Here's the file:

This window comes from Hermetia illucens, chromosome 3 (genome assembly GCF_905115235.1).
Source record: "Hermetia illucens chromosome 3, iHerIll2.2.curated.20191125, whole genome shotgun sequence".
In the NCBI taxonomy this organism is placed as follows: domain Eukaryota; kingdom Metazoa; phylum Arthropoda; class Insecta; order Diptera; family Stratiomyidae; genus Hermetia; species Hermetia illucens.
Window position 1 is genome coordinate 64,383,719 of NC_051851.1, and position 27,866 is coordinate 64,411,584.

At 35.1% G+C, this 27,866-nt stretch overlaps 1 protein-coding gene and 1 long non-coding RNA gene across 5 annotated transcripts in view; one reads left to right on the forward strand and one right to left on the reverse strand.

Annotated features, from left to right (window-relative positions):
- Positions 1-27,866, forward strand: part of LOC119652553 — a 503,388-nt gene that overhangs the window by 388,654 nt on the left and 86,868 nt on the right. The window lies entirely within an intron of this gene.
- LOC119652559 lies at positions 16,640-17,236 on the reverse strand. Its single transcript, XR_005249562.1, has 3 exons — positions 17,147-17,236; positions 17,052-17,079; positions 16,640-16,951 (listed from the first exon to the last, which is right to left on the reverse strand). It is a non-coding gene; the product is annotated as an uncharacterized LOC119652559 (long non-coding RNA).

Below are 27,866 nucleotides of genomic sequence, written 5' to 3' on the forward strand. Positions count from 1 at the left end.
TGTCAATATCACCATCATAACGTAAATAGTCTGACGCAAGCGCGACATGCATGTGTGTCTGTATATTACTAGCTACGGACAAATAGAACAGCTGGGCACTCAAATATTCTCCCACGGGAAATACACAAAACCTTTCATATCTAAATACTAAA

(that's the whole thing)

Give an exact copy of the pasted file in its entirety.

This window comes from Hermetia illucens, chromosome 3 (genome assembly GCF_905115235.1).
Source record: "Hermetia illucens chromosome 3, iHerIll2.2.curated.20191125, whole genome shotgun sequence".
In the NCBI taxonomy this organism is placed as follows: domain Eukaryota; kingdom Metazoa; phylum Arthropoda; class Insecta; order Diptera; family Stratiomyidae; genus Hermetia; species Hermetia illucens.
Window position 1 is genome coordinate 64,383,719 of NC_051851.1, and position 27,866 is coordinate 64,411,584.

At 35.1% G+C, this 27,866-nt stretch overlaps 1 protein-coding gene and 1 long non-coding RNA gene across 5 annotated transcripts in view; one reads left to right on the forward strand and one right to left on the reverse strand.

Annotated features, from left to right (window-relative positions):
- Positions 1-27,866, forward strand: part of LOC119652553 — a 503,388-nt gene that overhangs the window by 388,654 nt on the left and 86,868 nt on the right. The window lies entirely within an intron of this gene.
- LOC119652559 lies at positions 16,640-17,236 on the reverse strand. Its single transcript, XR_005249562.1, has 3 exons — positions 17,147-17,236; positions 17,052-17,079; positions 16,640-16,951 (listed from the first exon to the last, which is right to left on the reverse strand). It is a non-coding gene; the product is annotated as an uncharacterized LOC119652559 (long non-coding RNA).

Below are 27,866 nucleotides of genomic sequence, written 5' to 3' on the forward strand. Positions count from 1 at the left end.
TGTCAATATCACCATCATAACGTAAATAGTCTGACGCAAGCGCGACATGCATGTGTGTCTGTATATTACTAGCTACGGACAAATAGAACAGCTGGGCACTCAAATATTCTCCCACGGGAAATACACAAAACCTTTCATATCTAAATACTAAA